For one thing, Rivers was having lipo the night hubbie Edgar Rosenberg died and for another—would someone really be so sorry a figure as to kill himself over that or was it over his wife’s frequent forays under the cosmetic cleaver? These tales come off, instead, as self-indulgent, begrudging pity-party prattle.

With so much Tinseltown dirt to cull from you’d think the nip/tuck goddess would get more down and dirty. Instead there are AARP sex jokes galore (sounds almost oxymoronic), which, admittedly are kinda funny…if you’re over 40. There are also obtuse vignettes about Mae West and Joan Crawford. But we just don’t care. She’s rich, she’s famous, she’s a happy bubbie (that’s Yiddish for grandma), so why is Joan Rivers so desperate to be on stage now, which also begs the questions: Where are Viagra and Sarah Silverman when you really need them?

Thursday, February 14, 2008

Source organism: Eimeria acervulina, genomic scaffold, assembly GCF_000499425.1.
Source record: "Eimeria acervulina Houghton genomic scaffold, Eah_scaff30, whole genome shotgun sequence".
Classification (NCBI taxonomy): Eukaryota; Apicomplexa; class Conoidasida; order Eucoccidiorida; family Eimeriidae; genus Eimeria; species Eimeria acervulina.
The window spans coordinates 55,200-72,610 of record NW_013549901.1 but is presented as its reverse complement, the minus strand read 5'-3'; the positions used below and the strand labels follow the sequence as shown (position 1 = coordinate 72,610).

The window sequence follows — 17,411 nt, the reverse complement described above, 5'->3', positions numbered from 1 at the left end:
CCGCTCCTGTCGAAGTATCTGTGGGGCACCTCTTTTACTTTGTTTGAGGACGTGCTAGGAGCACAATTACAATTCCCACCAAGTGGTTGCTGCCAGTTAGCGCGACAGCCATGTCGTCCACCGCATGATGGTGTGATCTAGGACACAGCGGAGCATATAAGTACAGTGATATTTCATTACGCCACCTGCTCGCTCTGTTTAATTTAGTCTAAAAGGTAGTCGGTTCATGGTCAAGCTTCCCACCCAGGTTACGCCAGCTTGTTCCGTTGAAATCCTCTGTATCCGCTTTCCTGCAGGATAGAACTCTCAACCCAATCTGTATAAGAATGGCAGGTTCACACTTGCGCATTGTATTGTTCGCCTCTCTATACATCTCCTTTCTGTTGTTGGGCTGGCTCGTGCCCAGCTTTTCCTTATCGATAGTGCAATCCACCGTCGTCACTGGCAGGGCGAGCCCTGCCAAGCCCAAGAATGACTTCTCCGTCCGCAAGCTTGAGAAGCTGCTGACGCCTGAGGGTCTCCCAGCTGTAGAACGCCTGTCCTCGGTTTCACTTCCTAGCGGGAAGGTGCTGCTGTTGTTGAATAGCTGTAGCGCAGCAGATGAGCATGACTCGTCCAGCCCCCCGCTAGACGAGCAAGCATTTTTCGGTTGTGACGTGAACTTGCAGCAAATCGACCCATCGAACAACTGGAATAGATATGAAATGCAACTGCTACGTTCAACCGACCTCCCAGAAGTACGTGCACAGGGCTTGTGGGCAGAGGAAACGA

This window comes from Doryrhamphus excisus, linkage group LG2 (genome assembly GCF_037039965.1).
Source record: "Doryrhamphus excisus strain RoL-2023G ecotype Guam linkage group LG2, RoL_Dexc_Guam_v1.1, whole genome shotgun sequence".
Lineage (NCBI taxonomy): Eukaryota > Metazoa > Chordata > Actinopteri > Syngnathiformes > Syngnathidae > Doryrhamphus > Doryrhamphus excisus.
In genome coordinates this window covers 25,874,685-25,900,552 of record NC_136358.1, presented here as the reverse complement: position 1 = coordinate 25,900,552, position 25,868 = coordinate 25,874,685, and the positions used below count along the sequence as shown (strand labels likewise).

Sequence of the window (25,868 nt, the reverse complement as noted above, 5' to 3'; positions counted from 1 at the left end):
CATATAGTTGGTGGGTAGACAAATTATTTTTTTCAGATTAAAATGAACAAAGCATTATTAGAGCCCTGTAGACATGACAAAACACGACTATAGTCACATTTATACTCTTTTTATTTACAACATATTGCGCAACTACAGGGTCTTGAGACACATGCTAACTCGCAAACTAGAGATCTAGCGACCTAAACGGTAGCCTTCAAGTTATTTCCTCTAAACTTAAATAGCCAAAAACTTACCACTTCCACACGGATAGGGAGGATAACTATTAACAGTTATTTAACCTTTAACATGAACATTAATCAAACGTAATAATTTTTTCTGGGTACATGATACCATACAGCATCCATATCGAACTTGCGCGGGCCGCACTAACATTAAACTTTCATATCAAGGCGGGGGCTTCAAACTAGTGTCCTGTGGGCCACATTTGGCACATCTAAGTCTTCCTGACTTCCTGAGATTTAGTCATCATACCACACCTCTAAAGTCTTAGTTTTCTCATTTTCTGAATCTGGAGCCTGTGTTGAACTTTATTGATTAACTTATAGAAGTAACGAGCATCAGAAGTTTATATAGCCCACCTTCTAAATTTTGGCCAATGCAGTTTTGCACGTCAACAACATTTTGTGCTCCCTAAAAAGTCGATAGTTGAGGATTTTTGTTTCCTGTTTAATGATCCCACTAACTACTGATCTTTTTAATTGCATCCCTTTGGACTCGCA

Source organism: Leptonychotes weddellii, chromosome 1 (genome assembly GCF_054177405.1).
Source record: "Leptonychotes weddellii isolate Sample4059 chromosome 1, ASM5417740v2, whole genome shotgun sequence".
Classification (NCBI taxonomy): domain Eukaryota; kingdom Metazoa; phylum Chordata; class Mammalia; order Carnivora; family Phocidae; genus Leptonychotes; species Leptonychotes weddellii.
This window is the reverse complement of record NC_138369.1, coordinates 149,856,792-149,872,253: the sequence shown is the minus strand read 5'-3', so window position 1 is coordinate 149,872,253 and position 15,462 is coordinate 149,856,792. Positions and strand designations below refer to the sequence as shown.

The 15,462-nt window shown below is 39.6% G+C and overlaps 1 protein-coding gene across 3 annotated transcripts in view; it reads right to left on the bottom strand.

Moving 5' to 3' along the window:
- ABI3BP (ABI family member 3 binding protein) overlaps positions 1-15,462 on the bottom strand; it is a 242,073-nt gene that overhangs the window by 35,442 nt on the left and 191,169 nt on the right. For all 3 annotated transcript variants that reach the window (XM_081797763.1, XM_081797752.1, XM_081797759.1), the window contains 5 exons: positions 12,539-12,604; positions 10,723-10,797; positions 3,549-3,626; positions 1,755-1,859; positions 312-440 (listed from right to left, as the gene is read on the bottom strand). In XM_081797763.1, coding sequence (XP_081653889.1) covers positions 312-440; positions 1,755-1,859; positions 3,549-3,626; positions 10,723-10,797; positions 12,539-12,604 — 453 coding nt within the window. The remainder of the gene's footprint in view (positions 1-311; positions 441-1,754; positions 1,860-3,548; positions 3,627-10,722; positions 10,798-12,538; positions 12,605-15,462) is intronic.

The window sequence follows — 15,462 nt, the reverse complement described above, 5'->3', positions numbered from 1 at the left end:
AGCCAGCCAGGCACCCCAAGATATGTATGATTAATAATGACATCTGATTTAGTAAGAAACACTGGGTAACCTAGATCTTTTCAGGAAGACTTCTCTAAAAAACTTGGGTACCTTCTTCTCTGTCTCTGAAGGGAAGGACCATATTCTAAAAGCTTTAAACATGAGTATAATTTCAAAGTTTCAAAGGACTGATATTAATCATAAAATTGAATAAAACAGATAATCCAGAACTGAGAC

If He Builds It Will They Come?

By Victoria Looseleaf

Well, the $5 million I wished I had to lend myself obviously never materialized (and JAG that I am—Jewish American Goddess—I refuse to buy lottery tickets), but I do manage to find solace in a quote from my hero, Tony Soprano: “Whaddya gonna do?”

For me, all I can do is continue eking out a living by the written word, in this case, analyzing Haydn’s Maria Theresa Mass. Barring that, I take joy in Obamarama-land and in other divertissements, namely trekking to Los Angeles’ newest jewel in her rather lopsided cultural crown.

I’m talking about the 60,000 square foot Broad Contemporary Art Museum. Known affectionately (?), as BCAM, it’s an addition to the Los Angeles County Museum of Art, with the whole kit and caboodle just down the street from that other sacrosanct destination point, the La Brea Tar Pits.

Eli Broad (foreground) with California Governor Arnold Schwarzenegger.